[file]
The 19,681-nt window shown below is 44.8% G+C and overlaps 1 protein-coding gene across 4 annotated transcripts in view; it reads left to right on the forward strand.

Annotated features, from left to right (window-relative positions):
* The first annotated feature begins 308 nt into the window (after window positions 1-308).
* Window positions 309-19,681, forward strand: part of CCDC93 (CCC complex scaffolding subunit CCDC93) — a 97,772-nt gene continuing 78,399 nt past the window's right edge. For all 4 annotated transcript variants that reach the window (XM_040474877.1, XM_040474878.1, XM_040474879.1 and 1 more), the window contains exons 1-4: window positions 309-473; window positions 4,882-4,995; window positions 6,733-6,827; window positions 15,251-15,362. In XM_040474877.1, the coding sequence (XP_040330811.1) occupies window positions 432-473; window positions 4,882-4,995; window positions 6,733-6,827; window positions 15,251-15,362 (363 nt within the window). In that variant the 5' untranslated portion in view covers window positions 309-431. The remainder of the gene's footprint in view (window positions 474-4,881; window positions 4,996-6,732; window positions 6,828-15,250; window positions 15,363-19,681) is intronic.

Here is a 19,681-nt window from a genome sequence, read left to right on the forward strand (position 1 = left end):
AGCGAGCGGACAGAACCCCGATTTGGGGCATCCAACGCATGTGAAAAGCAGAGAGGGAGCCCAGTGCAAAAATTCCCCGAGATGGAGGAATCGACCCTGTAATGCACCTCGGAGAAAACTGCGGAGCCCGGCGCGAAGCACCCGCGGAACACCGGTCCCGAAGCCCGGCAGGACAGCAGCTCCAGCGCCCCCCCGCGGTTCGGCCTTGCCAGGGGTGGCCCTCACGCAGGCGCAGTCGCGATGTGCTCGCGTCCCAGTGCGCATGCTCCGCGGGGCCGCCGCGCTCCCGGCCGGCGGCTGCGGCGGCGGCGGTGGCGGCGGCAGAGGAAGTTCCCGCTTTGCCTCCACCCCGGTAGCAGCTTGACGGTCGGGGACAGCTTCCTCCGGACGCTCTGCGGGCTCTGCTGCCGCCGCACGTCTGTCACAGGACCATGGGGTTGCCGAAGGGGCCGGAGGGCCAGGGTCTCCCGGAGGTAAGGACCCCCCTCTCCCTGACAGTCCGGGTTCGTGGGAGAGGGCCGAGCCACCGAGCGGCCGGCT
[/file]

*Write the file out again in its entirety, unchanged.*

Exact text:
The 19,681-nt window shown below is 44.8% G+C and overlaps 1 protein-coding gene across 4 annotated transcripts in view; it reads left to right on the forward strand.

Annotated features, from left to right (window-relative positions):
* The first annotated feature begins 308 nt into the window (after window positions 1-308).
* Window positions 309-19,681, forward strand: part of CCDC93 (CCC complex scaffolding subunit CCDC93) — a 97,772-nt gene continuing 78,399 nt past the window's right edge. For all 4 annotated transcript variants that reach the window (XM_040474877.1, XM_040474878.1, XM_040474879.1 and 1 more), the window contains exons 1-4: window positions 309-473; window positions 4,882-4,995; window positions 6,733-6,827; window positions 15,251-15,362. In XM_040474877.1, the coding sequence (XP_040330811.1) occupies window positions 432-473; window positions 4,882-4,995; window positions 6,733-6,827; window positions 15,251-15,362 (363 nt within the window). In that variant the 5' untranslated portion in view covers window positions 309-431. The remainder of the gene's footprint in view (window positions 474-4,881; window positions 4,996-6,732; window positions 6,828-15,250; window positions 15,363-19,681) is intronic.

Here is a 19,681-nt window from a genome sequence, read left to right on the forward strand (position 1 = left end):
AGCGAGCGGACAGAACCCCGATTTGGGGCATCCAACGCATGTGAAAAGCAGAGAGGGAGCCCAGTGCAAAAATTCCCCGAGATGGAGGAATCGACCCTGTAATGCACCTCGGAGAAAACTGCGGAGCCCGGCGCGAAGCACCCGCGGAACACCGGTCCCGAAGCCCGGCAGGACAGCAGCTCCAGCGCCCCCCCGCGGTTCGGCCTTGCCAGGGGTGGCCCTCACGCAGGCGCAGTCGCGATGTGCTCGCGTCCCAGTGCGCATGCTCCGCGGGGCCGCCGCGCTCCCGGCCGGCGGCTGCGGCGGCGGCGGTGGCGGCGGCAGAGGAAGTTCCCGCTTTGCCTCCACCCCGGTAGCAGCTTGACGGTCGGGGACAGCTTCCTCCGGACGCTCTGCGGGCTCTGCTGCCGCCGCACGTCTGTCACAGGACCATGGGGTTGCCGAAGGGGCCGGAGGGCCAGGGTCTCCCGGAGGTAAGGACCCCCCTCTCCCTGACAGTCCGGGTTCGTGGGAGAGGGCCGAGCCACCGAGCGGCCGGCT